How to Give Parents Money

At one time, your parents were the ones giving you allowance. However, as they age, you may find yourself in the position of being the one giving them ongoing financial support or helping them with occasional monetary gifts. In these cases, optimizing these disbursements can keep your own taxes to a minimum.

  1. Direct Financial Help

    • As of 2015, you can give up to $14,000 annually to each parent or $28,000 to a married couple without anyone incurring a tax liability. Otherwise, you must submit Form 709, also known as the gift tax return. Unless you surpass your lifetime estate tax exemption limit, which in 2015 stands at $5.43 million, you're only reporting a gift that exceeds the annual limit, not paying gift tax on it. However, these infusions can add to your parents' overall countable assets, which could disqualify them from obtaining Medicaid health coverage.

    Documented Loans

    • You may choose to give your parents money not as a gift, but a loan. Even so you could still trigger gift taxes if you lend more than the upper limit for tax-free gifts for that year and if the IRS is skeptical that the amount will ever be repaid. To avoid the funds being confused as a gift, charge interest to your parent -- at least the minimum qualifying interest rate for loans as designated by the IRS during a given year.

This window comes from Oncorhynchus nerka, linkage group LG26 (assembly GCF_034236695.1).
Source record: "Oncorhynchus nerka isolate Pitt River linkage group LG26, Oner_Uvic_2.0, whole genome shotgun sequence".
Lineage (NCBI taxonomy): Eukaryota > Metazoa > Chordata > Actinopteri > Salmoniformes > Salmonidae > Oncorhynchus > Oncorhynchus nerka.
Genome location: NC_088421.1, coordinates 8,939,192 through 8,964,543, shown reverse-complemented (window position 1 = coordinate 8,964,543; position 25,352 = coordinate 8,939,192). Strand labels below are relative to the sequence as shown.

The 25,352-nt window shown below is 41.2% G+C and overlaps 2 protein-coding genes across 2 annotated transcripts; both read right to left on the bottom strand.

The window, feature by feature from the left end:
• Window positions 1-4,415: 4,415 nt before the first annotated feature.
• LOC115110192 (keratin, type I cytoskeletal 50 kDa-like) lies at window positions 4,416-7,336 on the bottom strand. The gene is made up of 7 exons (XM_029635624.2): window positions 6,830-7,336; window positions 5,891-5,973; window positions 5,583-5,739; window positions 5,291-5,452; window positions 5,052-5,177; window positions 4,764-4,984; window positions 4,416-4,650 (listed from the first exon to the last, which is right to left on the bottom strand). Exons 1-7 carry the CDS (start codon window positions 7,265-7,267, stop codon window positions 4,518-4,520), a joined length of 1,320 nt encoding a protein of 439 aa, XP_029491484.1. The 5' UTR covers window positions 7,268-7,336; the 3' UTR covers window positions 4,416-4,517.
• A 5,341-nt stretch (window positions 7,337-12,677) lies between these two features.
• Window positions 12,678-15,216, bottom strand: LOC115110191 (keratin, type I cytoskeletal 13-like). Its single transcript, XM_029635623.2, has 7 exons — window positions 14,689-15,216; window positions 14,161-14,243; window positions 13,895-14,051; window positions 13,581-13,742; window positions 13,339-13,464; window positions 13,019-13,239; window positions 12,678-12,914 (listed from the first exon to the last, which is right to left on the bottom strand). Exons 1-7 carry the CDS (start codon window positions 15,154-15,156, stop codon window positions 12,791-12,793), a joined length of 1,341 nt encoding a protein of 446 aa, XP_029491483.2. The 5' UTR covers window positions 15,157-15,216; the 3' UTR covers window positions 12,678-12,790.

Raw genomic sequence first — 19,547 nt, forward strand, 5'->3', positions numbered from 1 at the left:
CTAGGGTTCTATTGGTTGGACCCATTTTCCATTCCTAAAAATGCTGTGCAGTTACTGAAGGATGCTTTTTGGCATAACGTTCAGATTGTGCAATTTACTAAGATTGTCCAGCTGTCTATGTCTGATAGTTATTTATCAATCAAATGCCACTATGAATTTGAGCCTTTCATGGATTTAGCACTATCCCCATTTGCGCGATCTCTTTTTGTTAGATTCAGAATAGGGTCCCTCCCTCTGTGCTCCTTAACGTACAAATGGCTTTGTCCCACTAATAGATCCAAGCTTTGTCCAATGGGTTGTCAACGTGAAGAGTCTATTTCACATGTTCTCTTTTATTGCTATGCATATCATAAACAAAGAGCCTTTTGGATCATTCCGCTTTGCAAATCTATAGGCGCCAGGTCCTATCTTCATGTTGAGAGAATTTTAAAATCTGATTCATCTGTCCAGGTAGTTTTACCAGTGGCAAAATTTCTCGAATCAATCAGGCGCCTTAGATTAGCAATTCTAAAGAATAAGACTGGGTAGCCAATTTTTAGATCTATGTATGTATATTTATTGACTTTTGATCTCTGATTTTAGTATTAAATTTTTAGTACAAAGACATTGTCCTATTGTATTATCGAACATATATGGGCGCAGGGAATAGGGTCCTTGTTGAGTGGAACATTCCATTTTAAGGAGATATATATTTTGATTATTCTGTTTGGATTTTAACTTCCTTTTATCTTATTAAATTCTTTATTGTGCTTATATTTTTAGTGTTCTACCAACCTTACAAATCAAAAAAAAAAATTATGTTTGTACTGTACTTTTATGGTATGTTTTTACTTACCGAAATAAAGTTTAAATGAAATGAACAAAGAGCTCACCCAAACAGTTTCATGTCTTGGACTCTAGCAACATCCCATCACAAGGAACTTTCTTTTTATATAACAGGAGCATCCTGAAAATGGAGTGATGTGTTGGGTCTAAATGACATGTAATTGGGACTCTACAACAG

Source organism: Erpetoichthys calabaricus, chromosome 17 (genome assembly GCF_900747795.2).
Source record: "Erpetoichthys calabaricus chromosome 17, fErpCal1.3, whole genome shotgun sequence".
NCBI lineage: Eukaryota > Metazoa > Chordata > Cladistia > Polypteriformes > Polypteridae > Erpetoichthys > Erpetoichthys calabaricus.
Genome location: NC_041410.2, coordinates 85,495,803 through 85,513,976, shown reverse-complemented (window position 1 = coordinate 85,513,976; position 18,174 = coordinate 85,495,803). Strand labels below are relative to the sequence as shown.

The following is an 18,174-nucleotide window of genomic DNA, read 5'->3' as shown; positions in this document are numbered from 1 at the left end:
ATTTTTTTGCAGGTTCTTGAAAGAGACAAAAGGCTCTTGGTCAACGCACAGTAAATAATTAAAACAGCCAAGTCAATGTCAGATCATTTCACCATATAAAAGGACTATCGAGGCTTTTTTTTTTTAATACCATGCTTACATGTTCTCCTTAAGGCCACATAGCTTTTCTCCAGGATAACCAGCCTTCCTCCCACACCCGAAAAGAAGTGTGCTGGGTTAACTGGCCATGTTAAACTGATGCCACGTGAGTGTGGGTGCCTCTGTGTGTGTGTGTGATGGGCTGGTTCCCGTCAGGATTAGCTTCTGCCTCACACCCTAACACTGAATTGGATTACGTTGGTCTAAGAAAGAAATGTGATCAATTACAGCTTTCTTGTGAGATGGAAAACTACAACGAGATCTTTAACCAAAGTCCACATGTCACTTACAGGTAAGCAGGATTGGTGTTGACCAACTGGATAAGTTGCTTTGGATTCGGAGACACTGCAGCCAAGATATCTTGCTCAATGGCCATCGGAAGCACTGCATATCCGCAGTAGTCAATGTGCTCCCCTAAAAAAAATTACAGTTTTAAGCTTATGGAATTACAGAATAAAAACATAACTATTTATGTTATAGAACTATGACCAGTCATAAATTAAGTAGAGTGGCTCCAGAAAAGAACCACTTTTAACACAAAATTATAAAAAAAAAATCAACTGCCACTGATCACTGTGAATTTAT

Dependent Exemptions and Credits

    • If you give money to your parent in the context of providing care for him, you may be able to get additional tax breaks by claiming him as a dependent. To qualify, you, as the caregiver, must not be the dependent of anyone else and must furnish more than half of your parents' living expenses. Your parent must not file a joint tax return with a spouse and also must meet income thresholds. If you can claim dependency and your parent lived with you, you may also qualify for the Adult Day Care tax credit, which allows you to write off a percentage of caregiving expenses.

    Additional Tax Breaks

    • Family members who contribute more than 10 percent individually, and combine for over half the cost of a parent's care as a whole, can rotate claiming dependency by filling out a multiple support declaration, Form 2120. Only one person can claim the parent as dependent each year, and the form demands that you have a signed statement from everyone else who provided at least 10 percent of support that waives their right to claim your parent as a dependent. With medical expenses, direct payments to medical providers don't count against any gift or estate tax exemptions. Moreover, medical costs may be deductible if your parent is a dependent and the amount is over 10 percent of your adjusted gross income.

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References

  • Photo Credit KatarzynaBialasiewicz/iStock/Getty Images

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